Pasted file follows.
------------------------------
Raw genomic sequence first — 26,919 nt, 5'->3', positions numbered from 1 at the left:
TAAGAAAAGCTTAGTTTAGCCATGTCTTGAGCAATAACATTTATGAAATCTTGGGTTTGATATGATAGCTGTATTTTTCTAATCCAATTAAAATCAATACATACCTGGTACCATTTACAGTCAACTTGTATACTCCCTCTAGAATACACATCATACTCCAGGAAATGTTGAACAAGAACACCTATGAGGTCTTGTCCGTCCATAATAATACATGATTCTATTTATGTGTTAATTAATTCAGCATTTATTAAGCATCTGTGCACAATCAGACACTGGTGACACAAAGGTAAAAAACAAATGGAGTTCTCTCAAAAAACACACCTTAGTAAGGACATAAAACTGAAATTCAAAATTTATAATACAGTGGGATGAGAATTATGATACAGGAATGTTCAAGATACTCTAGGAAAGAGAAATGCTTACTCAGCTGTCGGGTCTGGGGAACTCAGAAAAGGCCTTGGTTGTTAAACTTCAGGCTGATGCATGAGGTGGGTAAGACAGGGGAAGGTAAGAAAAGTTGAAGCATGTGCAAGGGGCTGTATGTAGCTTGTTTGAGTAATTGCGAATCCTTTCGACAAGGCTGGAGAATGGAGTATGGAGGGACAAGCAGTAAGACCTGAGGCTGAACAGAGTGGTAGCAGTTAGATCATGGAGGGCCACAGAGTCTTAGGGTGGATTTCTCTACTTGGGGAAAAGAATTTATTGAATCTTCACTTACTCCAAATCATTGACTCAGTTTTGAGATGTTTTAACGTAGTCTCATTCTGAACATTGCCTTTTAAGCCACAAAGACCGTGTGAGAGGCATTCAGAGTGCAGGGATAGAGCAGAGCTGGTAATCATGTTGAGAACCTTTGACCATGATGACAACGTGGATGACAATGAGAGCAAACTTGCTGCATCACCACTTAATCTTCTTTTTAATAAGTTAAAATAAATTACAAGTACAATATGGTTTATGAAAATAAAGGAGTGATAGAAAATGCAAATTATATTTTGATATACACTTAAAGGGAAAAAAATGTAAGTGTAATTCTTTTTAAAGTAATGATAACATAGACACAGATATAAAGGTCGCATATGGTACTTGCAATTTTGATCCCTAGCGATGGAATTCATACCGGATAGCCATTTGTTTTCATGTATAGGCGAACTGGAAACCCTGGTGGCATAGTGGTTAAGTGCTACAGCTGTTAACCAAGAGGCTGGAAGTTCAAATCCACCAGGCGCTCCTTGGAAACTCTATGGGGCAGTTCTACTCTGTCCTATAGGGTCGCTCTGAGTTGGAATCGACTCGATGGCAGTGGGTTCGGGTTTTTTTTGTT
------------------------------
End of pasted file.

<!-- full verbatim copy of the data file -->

Raw genomic sequence first — 26,919 nt, 5'->3', positions numbered from 1 at the left:
TAAGAAAAGCTTAGTTTAGCCATGTCTTGAGCAATAACATTTATGAAATCTTGGGTTTGATATGATAGCTGTATTTTTCTAATCCAATTAAAATCAATACATACCTGGTACCATTTACAGTCAACTTGTATACTCCCTCTAGAATACACATCATACTCCAGGAAATGTTGAACAAGAACACCTATGAGGTCTTGTCCGTCCATAATAATACATGATTCTATTTATGTGTTAATTAATTCAGCATTTATTAAGCATCTGTGCACAATCAGACACTGGTGACACAAAGGTAAAAAACAAATGGAGTTCTCTCAAAAAACACACCTTAGTAAGGACATAAAACTGAAATTCAAAATTTATAATACAGTGGGATGAGAATTATGATACAGGAATGTTCAAGATACTCTAGGAAAGAGAAATGCTTACTCAGCTGTCGGGTCTGGGGAACTCAGAAAAGGCCTTGGTTGTTAAACTTCAGGCTGATGCATGAGGTGGGTAAGACAGGGGAAGGTAAGAAAAGTTGAAGCATGTGCAAGGGGCTGTATGTAGCTTGTTTGAGTAATTGCGAATCCTTTCGACAAGGCTGGAGAATGGAGTATGGAGGGACAAGCAGTAAGACCTGAGGCTGAACAGAGTGGTAGCAGTTAGATCATGGAGGGCCACAGAGTCTTAGGGTGGATTTCTCTACTTGGGGAAAAGAATTTATTGAATCTTCACTTACTCCAAATCATTGACTCAGTTTTGAGATGTTTTAACGTAGTCTCATTCTGAACATTGCCTTTTAAGCCACAAAGACCGTGTGAGAGGCATTCAGAGTGCAGGGATAGAGCAGAGCTGGTAATCATGTTGAGAACCTTTGACCATGATGACAACGTGGATGACAATGAGAGCAAACTTGCTGCATCACCACTTAATCTTCTTTTTAATAAGTTAAAATAAATTACAAGTACAATATGGTTTATGAAAATAAAGGAGTGATAGAAAATGCAAATTATATTTTGATATACACTTAAAGGGAAAAAAATGTAAGTGTAATTCTTTTTAAAGTAATGATAACATAGACACAGATATAAAGGTCGCATATGGTACTTGCAATTTTGATCCCTAGCGATGGAATTCATACCGGATAGCCATTTGTTTTCATGTATAGGCGAACTGGAAACCCTGGTGGCATAGTGGTTAAGTGCTACAGCTGTTAACCAAGAGGCTGGAAGTTCAAATCCACCAGGCGCTCCTTGGAAACTCTATGGGGCAGTTCTACTCTGTCCTATAGGGTCGCTCTGAGTTGGAATCGACTCGATGGCAGTGGGTTCGGGTTTTTTTTGTT